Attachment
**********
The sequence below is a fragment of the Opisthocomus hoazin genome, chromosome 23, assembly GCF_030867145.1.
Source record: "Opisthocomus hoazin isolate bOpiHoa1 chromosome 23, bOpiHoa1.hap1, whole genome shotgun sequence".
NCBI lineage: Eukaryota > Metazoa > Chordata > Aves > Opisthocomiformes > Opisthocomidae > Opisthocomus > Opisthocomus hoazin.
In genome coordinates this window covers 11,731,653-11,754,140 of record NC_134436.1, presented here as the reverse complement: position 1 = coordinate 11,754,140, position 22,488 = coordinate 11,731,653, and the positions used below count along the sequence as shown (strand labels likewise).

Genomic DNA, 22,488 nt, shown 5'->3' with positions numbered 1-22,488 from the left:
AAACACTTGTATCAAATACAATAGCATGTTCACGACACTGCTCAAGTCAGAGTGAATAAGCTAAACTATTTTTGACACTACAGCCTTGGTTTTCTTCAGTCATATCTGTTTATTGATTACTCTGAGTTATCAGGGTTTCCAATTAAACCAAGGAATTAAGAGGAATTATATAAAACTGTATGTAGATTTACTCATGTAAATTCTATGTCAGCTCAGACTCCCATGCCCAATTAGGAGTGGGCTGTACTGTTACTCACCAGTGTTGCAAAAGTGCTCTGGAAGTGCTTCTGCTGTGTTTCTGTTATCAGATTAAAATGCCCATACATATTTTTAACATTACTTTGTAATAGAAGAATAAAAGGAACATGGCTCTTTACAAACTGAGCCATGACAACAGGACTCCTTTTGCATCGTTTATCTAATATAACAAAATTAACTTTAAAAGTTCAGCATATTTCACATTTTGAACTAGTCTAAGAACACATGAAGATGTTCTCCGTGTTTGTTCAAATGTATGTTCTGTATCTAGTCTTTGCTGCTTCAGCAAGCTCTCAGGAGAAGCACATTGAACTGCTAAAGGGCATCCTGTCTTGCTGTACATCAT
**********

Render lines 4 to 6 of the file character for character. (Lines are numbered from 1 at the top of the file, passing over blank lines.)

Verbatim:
In genome coordinates this window covers 11,731,653-11,754,140 of record NC_134436.1, presented here as the reverse complement: position 1 = coordinate 11,754,140, position 22,488 = coordinate 11,731,653, and the positions used below count along the sequence as shown (strand labels likewise).

Genomic DNA, 22,488 nt, shown 5'->3' with positions numbered 1-22,488 from the left:
AAACACTTGTATCAAATACAATAGCATGTTCACGACACTGCTCAAGTCAGAGTGAATAAGCTAAACTATTTTTGACACTACAGCCTTGGTTTTCTTCAGTCATATCTGTTTATTGATTACTCTGAGTTATCAGGGTTTCCAATTAAACCAAGGAATTAAGAGGAATTATATAAAACTGTATGTAGATTTACTCATGTAAATTCTATGTCAGCTCAGACTCCCATGCCCAATTAGGAGTGGGCTGTACTGTTACTCACCAGTGTTGCAAAAGTGCTCTGGAAGTGCTTCTGCTGTGTTTCTGTTATCAGATTAAAATGCCCATACATATTTTTAACATTACTTTGTAATAGAAGAATAAAAGGAACATGGCTCTTTACAAACTGAGCCATGACAACAGGACTCCTTTTGCATCGTTTATCTAATATAACAAAATTAACTTTAAAAGTTCAGCATATTTCACATTTTGAACTAGTCTAAGAACACATGAAGATGTTCTCCGTGTTTGTTCAAATGTATGTTCTGTATCTAGTCTTTGCTGCTTCAGCAAGCTCTCAGGAGAAGCACATTGAACTGCTAAAGGGCATCCTGTCTTGCTGTACATCAT